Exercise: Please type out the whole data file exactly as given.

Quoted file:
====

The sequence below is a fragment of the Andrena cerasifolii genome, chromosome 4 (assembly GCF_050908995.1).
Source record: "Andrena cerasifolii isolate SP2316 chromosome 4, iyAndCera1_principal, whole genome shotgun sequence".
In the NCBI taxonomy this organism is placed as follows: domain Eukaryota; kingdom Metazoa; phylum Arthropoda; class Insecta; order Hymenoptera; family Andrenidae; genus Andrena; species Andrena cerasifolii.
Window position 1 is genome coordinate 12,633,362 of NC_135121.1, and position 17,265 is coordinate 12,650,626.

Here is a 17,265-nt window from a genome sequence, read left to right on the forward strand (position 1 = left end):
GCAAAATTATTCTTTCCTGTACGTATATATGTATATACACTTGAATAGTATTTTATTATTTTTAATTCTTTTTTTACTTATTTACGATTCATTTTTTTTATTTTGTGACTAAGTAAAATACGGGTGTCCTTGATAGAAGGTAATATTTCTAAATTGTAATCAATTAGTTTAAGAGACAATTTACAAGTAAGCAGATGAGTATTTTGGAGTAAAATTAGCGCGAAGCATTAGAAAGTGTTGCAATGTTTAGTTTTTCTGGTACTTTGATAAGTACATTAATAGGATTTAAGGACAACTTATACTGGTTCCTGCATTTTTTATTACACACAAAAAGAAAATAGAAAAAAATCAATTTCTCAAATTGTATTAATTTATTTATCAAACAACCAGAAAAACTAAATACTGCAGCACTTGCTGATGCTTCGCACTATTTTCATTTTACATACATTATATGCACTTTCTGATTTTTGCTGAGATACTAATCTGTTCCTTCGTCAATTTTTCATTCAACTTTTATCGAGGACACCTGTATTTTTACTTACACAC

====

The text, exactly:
The sequence below is a fragment of the Andrena cerasifolii genome, chromosome 4 (assembly GCF_050908995.1).
Source record: "Andrena cerasifolii isolate SP2316 chromosome 4, iyAndCera1_principal, whole genome shotgun sequence".
In the NCBI taxonomy this organism is placed as follows: domain Eukaryota; kingdom Metazoa; phylum Arthropoda; class Insecta; order Hymenoptera; family Andrenidae; genus Andrena; species Andrena cerasifolii.
Window position 1 is genome coordinate 12,633,362 of NC_135121.1, and position 17,265 is coordinate 12,650,626.

Here is a 17,265-nt window from a genome sequence, read left to right on the forward strand (position 1 = left end):
GCAAAATTATTCTTTCCTGTACGTATATATGTATATACACTTGAATAGTATTTTATTATTTTTAATTCTTTTTTTACTTATTTACGATTCATTTTTTTTATTTTGTGACTAAGTAAAATACGGGTGTCCTTGATAGAAGGTAATATTTCTAAATTGTAATCAATTAGTTTAAGAGACAATTTACAAGTAAGCAGATGAGTATTTTGGAGTAAAATTAGCGCGAAGCATTAGAAAGTGTTGCAATGTTTAGTTTTTCTGGTACTTTGATAAGTACATTAATAGGATTTAAGGACAACTTATACTGGTTCCTGCATTTTTTATTACACACAAAAAGAAAATAGAAAAAAATCAATTTCTCAAATTGTATTAATTTATTTATCAAACAACCAGAAAAACTAAATACTGCAGCACTTGCTGATGCTTCGCACTATTTTCATTTTACATACATTATATGCACTTTCTGATTTTTGCTGAGATACTAATCTGTTCCTTCGTCAATTTTTCATTCAACTTTTATCGAGGACACCTGTATTTTTACTTACACAC